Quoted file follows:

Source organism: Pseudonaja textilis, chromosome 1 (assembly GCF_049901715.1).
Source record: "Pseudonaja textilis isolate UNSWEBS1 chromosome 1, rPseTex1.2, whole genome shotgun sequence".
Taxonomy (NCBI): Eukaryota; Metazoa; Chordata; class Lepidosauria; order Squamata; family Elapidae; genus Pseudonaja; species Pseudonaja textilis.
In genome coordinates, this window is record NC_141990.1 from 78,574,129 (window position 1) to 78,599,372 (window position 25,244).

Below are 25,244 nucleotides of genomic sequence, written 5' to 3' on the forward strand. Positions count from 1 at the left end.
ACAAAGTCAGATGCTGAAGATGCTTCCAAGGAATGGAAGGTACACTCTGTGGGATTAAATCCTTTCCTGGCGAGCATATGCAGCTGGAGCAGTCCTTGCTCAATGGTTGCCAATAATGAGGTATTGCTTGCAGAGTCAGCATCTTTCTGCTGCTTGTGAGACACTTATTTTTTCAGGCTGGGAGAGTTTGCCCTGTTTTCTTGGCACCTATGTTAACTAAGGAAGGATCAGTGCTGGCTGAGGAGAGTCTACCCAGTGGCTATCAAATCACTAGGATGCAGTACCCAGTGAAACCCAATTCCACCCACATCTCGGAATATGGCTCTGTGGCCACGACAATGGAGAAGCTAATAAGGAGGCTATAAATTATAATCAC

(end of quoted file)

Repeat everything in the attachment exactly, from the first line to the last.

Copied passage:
Source organism: Pseudonaja textilis, chromosome 1 (assembly GCF_049901715.1).
Source record: "Pseudonaja textilis isolate UNSWEBS1 chromosome 1, rPseTex1.2, whole genome shotgun sequence".
Taxonomy (NCBI): Eukaryota; Metazoa; Chordata; class Lepidosauria; order Squamata; family Elapidae; genus Pseudonaja; species Pseudonaja textilis.
In genome coordinates, this window is record NC_141990.1 from 78,574,129 (window position 1) to 78,599,372 (window position 25,244).

Below are 25,244 nucleotides of genomic sequence, written 5' to 3' on the forward strand. Positions count from 1 at the left end.
ACAAAGTCAGATGCTGAAGATGCTTCCAAGGAATGGAAGGTACACTCTGTGGGATTAAATCCTTTCCTGGCGAGCATATGCAGCTGGAGCAGTCCTTGCTCAATGGTTGCCAATAATGAGGTATTGCTTGCAGAGTCAGCATCTTTCTGCTGCTTGTGAGACACTTATTTTTTCAGGCTGGGAGAGTTTGCCCTGTTTTCTTGGCACCTATGTTAACTAAGGAAGGATCAGTGCTGGCTGAGGAGAGTCTACCCAGTGGCTATCAAATCACTAGGATGCAGTACCCAGTGAAACCCAATTCCACCCACATCTCGGAATATGGCTCTGTGGCCACGACAATGGAGAAGCTAATAAGGAGGCTATAAATTATAATCAC